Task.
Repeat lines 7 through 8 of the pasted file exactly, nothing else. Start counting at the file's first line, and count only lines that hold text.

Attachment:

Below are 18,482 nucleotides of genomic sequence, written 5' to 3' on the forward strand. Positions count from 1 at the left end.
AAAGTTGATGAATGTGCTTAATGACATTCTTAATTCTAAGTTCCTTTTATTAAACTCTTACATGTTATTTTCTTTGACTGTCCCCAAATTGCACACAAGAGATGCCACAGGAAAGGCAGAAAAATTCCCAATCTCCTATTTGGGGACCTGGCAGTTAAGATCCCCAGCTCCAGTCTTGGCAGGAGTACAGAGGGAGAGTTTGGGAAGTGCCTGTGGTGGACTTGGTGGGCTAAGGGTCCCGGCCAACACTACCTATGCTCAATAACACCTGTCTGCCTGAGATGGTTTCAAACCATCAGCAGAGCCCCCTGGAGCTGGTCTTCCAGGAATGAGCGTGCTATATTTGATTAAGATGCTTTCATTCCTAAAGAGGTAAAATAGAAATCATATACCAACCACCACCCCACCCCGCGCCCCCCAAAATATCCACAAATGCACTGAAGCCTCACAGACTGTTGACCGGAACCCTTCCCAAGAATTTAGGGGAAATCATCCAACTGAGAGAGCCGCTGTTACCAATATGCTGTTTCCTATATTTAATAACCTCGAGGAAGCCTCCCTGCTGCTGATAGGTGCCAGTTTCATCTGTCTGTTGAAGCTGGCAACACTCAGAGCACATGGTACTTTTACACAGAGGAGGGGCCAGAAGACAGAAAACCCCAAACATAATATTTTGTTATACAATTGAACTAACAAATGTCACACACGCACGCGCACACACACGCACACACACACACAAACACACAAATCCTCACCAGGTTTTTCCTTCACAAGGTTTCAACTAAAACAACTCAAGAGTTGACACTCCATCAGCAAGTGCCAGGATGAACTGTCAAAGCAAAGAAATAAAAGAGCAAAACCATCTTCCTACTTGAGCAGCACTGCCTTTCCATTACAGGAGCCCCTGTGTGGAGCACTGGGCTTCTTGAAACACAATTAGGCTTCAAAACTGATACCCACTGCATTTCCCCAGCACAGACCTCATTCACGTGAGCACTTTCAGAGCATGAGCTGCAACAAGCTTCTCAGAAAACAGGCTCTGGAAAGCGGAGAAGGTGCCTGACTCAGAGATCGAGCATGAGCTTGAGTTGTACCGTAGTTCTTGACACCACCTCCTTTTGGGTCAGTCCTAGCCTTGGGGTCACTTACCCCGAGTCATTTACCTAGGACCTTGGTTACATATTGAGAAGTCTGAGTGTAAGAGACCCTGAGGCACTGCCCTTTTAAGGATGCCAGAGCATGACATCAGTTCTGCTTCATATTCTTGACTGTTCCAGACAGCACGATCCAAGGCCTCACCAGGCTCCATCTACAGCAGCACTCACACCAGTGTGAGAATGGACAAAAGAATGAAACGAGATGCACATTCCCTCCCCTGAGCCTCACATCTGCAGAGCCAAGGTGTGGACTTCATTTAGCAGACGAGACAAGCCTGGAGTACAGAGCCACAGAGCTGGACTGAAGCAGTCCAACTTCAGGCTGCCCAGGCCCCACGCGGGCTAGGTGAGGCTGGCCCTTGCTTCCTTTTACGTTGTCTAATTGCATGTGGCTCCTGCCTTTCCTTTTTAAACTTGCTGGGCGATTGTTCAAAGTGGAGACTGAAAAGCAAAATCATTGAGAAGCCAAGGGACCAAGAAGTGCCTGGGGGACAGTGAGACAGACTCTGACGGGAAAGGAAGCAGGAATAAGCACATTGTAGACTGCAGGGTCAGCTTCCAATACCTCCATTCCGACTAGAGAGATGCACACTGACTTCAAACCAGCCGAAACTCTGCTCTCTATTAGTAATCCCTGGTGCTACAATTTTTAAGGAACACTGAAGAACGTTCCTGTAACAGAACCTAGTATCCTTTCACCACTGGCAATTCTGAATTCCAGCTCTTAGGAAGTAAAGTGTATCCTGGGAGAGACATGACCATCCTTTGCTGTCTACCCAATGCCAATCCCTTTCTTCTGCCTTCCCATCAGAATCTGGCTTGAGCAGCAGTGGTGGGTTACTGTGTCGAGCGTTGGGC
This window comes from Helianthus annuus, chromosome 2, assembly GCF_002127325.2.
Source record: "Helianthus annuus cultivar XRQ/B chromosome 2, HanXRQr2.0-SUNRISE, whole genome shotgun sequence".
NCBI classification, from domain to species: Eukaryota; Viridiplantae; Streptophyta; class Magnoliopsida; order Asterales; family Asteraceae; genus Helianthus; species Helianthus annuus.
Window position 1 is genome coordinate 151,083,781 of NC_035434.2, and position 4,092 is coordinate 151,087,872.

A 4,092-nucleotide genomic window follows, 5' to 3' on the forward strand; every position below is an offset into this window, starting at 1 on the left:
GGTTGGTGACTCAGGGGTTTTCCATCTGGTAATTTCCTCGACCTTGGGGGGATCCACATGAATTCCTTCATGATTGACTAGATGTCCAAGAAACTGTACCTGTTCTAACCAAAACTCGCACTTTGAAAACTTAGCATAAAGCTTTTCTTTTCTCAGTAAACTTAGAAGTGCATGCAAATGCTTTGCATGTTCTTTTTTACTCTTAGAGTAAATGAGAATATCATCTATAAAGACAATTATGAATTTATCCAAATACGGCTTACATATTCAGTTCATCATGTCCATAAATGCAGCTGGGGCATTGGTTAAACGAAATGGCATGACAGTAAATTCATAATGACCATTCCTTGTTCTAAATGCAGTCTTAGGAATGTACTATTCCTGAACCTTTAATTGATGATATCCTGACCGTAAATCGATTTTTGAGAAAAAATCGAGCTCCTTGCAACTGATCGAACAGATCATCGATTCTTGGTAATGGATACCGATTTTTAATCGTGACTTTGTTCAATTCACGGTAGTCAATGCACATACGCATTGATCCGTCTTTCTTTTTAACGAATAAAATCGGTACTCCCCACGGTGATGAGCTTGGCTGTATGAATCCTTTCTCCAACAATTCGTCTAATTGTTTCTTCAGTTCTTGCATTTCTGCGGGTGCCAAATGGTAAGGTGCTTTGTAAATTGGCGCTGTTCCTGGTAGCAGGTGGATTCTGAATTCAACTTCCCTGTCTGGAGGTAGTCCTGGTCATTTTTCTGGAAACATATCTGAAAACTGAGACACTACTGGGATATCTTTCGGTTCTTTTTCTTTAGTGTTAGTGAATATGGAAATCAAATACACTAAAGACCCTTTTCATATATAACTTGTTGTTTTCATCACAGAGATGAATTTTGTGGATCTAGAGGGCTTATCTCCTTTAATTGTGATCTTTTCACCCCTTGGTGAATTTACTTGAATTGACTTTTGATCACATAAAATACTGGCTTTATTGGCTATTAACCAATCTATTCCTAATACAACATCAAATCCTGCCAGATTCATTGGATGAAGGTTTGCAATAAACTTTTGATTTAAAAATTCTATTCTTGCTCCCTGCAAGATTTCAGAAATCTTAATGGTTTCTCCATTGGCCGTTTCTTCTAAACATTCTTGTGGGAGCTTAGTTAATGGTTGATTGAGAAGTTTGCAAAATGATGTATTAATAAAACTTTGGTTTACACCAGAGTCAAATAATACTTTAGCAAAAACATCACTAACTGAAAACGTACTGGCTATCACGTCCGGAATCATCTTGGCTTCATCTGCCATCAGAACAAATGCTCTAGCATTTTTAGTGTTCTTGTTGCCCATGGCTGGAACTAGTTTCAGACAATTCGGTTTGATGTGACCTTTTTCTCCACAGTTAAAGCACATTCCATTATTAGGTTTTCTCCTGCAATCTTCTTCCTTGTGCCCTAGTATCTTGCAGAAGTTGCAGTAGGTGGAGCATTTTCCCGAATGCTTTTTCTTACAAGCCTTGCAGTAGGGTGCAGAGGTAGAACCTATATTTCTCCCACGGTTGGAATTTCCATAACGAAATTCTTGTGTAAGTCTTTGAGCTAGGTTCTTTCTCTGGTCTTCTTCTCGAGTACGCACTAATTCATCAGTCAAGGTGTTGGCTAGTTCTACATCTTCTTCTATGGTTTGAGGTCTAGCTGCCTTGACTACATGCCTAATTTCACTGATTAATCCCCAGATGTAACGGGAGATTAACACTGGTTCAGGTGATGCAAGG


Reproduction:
A 4,092-nucleotide genomic window follows, 5' to 3' on the forward strand; every position below is an offset into this window, starting at 1 on the left:
GGTTGGTGACTCAGGGGTTTTCCATCTGGTAATTTCCTCGACCTTGGGGGGATCCACATGAATTCCTTCATGATTGACTAGATGTCCAAGAAACTGTACCTGTTCTAACCAAAACTCGCACTTTGAAAACTTAGCATAAAGCTTTTCTTTTCTCAGTAAACTTAGAAGTGCATGCAAATGCTTTGCATGTTCTTTTTTACTCTTAGAGTAAATGAGAATATCATCTATAAAGACAATTATGAATTTATCCAAATACGGCTTACATATTCAGTTCATCATGTCCATAAATGCAGCTGGGGCATTGGTTAAACGAAATGGCATGACAGTAAATTCATAATGACCATTCCTTGTTCTAAATGCAGTCTTAGGAATGTACTATTCCTGAACCTTTAATTGATGATATCCTGACCGTAAATCGATTTTTGAGAAAAAATCGAGCTCCTTGCAACTGATCGAACAGATCATCGATTCTTGGTAATGGATACCGATTTTTAATCGTGACTTTGTTCAATTCACGGTAGTCAATGCACATACGCATTGATCCGTCTTTCTTTTTAACGAATAAAATCGGTACTCCCCACGGTGATGAGCTTGGCTGTATGAATCCTTTCTCCAACAATTCGTCTAATTGTTTCTTCAGTTCTTGCATTTCTGCGGGTGCCAAATGGTAAGGTGCTTTGTAAATTGGCGCTGTTCCTGGTAGCAGGTGGATTCTGAATTCAACTTCCCTGTCTGGAGGTAGTCCTGGTCATTTTTCTGGAAACATATCTGAAAACTGAGACACTACTGGGATATCTTTCGGTTCTTTTTCTTTAGTGTTAGTGAATATGGAAATCAAATACACTAAAGACCCTTTTCATATATAACTTGTTGTTTTCATCACAGAGATGAATTTTGTGGATCTAGAGGGCTTATCTCCTTTAATTGTGATCTTTTCACCCCTTGGTGAATTTACTTGAATTGACTTTTGATCACATAAAATACTGGCTTTATTGGCTATTAACCAATCTATTCCTAATACAACATCAAATCCTGCCAGATTCATTGGATGAAGGTTTGCAATAAACTTTTGATTTAAAAATTCTATTCTTGCTCCCTGCAAGATTTCAGAAATCTTAATGGTTTCTCCATTGGCCGTTTCTTCTAAACATTCTTGTGGGAGCTTAGTTAATGGTTGATTGAGAAGTTTGCAAAATGATGTATTAATAAAACTTTGGTTTACACCAGAGTCAAATAATACTTTAGCAAAAACATCACTAACTGAAAACGTACTGGCTATCACGTCCGGAATCATCTTGGCTTCATCTGCCATCAGAACAAATGCTCTAGCATTTTTAGTGTTCTTGTTGCCCATGGCTGGAACTAGTTTCAGACAATTCGGTTTGATGTGACCTTTTTCTCCACAGTTAAAGCACATTCCATTATTAGGTTTTCTCCTGCAATCTTCTTCCTTGTGCCCTAGTATCTTGCAGAAGTTGCAGTAGGTGGAGCATTTTCCCGAATGCTTTTTCTTACAAGCCTTGCAGTAGGGTGCAGAGGTAGAACCTATATTTCTCCCACGGTTGGAATTTCCATAACGAAATTCTTGTGTAAGTCTTTGAGCTAGGTTCTTTCTCTGGTCTTCTTCTCGAGTACGCACTAATTCATCAGTCAAGGTGTTGGCTAGTTCTACATCTTCTTCTATGGTTTGAGGTCTAGCTGCCTTGACTACATGCCTAATTTCACTGATTAATCCCCAGATGTAACGGGAGATTAACACTGGTTCAGGTGATGCAAGG